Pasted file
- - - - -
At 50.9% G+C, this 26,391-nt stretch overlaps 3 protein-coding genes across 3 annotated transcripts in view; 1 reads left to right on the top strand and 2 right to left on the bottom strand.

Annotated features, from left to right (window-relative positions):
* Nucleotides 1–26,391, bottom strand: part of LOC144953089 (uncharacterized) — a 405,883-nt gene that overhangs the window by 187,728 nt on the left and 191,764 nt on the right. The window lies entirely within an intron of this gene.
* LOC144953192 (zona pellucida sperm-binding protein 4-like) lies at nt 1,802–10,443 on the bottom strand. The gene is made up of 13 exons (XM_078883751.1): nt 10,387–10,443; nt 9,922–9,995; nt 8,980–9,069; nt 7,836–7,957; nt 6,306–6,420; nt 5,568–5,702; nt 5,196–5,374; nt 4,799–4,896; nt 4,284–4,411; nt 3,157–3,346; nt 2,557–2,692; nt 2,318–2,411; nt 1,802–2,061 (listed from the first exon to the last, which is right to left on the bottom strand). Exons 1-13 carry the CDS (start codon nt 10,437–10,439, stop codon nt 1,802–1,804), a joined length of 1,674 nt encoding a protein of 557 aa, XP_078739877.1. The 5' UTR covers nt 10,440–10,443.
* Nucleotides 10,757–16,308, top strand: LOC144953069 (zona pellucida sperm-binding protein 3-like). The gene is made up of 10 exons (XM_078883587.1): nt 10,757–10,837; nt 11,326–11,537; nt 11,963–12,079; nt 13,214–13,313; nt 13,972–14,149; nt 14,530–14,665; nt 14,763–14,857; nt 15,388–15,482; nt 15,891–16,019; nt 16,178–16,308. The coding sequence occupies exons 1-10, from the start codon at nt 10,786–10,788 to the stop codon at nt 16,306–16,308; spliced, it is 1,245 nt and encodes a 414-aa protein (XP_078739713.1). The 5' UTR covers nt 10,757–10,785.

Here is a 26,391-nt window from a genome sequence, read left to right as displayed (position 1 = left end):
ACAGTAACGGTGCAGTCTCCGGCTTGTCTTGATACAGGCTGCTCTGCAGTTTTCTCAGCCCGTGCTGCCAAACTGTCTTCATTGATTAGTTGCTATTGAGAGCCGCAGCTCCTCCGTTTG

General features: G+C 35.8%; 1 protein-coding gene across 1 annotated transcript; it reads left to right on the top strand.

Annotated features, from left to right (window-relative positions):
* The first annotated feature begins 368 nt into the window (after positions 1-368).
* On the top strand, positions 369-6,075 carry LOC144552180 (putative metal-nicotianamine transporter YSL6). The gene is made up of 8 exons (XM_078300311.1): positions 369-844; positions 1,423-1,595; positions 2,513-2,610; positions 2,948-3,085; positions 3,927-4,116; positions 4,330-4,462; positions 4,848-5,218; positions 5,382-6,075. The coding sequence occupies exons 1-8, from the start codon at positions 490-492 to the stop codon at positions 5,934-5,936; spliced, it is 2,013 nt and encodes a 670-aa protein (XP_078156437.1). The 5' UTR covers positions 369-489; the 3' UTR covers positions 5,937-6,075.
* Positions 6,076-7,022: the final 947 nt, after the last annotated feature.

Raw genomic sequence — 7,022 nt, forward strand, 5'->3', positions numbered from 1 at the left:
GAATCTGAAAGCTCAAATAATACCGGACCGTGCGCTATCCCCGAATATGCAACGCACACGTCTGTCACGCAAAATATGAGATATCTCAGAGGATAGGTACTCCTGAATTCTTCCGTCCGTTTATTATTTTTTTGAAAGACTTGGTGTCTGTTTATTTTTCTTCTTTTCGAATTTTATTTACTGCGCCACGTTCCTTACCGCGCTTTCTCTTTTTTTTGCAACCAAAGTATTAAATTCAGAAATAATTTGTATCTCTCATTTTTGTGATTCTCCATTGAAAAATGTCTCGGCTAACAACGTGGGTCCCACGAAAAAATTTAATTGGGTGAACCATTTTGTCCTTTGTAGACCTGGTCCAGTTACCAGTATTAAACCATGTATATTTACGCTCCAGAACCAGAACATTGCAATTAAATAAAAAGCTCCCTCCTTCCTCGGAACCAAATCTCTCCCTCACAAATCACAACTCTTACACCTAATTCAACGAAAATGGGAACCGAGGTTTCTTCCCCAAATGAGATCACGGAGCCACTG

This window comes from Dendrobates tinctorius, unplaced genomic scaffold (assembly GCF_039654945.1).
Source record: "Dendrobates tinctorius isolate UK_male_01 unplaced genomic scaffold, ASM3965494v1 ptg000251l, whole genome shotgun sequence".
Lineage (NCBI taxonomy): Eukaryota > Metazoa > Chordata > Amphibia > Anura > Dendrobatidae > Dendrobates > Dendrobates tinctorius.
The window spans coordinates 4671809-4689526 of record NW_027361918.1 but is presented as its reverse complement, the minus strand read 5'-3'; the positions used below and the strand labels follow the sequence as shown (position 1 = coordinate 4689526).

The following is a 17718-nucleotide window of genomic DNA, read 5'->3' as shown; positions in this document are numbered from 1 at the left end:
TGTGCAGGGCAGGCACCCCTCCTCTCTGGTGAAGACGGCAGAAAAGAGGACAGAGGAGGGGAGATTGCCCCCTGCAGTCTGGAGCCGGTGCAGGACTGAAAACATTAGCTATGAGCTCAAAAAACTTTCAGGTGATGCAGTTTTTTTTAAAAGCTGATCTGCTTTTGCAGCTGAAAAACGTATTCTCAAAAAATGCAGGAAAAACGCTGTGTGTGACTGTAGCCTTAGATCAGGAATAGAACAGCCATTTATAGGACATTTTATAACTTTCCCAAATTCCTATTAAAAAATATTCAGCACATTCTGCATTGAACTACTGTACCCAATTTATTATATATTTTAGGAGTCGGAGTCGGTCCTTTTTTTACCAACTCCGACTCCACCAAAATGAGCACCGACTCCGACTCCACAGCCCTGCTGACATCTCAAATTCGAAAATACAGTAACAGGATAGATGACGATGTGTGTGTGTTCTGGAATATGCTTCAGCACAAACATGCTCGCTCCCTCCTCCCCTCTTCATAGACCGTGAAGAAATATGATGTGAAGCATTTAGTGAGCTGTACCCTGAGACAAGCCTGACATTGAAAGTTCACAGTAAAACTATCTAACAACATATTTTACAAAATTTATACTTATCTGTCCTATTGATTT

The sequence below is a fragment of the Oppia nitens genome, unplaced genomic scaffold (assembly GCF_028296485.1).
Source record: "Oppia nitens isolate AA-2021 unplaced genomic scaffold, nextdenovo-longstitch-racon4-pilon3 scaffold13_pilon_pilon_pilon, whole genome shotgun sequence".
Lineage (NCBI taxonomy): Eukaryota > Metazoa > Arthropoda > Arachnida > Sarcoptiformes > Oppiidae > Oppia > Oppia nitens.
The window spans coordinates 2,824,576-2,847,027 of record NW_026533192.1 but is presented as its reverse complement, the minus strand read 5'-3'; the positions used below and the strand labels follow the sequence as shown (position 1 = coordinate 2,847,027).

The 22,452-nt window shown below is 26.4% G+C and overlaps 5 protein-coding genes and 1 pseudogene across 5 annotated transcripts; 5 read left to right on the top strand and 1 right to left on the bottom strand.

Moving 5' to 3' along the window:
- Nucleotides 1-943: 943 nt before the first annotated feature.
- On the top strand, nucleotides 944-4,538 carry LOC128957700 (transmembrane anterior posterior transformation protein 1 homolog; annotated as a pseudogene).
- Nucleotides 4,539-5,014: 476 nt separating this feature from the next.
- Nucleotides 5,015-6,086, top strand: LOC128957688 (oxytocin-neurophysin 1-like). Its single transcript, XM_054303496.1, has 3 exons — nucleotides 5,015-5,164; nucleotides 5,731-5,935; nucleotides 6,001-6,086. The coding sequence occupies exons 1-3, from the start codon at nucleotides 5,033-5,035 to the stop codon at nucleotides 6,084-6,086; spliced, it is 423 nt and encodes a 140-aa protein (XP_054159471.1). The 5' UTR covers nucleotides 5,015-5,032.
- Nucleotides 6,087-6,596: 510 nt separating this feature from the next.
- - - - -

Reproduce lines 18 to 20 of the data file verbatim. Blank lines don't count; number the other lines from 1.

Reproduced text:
The window spans coordinates 4671809-4689526 of record NW_027361918.1 but is presented as its reverse complement, the minus strand read 5'-3'; the positions used below and the strand labels follow the sequence as shown (position 1 = coordinate 4689526).

The following is a 17718-nucleotide window of genomic DNA, read 5'->3' as shown; positions in this document are numbered from 1 at the left end:
TGTGCAGGGCAGGCACCCCTCCTCTCTGGTGAAGACGGCAGAAAAGAGGACAGAGGAGGGGAGATTGCCCCCTGCAGTCTGGAGCCGGTGCAGGACTGAAAACATTAGCTATGAGCTCAAAAAACTTTCAGGTGATGCAGTTTTTTTTAAAAGCTGATCTGCTTTTGCAGCTGAAAAACGTATTCTCAAAAAATGCAGGAAAAACGCTGTGTGTGACTGTAGCCTTAGATCAGGAATAGAACAGCCATTTATAGGACATTTTATAACTTTCCCAAATTCCTATTAAAAAATATTCAGCACATTCTGCATTGAACTACTGTACCCAATTTATTATATATTTTAGGAGTCGGAGTCGGTCCTTTTTTTACCAACTCCGACTCCACCAAAATGAGCACCGACTCCGACTCCACAGCCCTGCTGACATCTCAAATTCGAAAATACAGTAACAGGATAGATGACGATGTGTGTGTGTTCTGGAATATGCTTCAGCACAAACATGCTCGCTCCCTCCTCCCCTCTTCATAGACCGTGAAGAAATATGATGTGAAGCATTTAGTGAGCTGTACCCTGAGACAAGCCTGACATTGAAAGTTCACAGTAAAACTATCTAACAACATATTTTACAAAATTTATACTTATCTGTCCTATTGATTT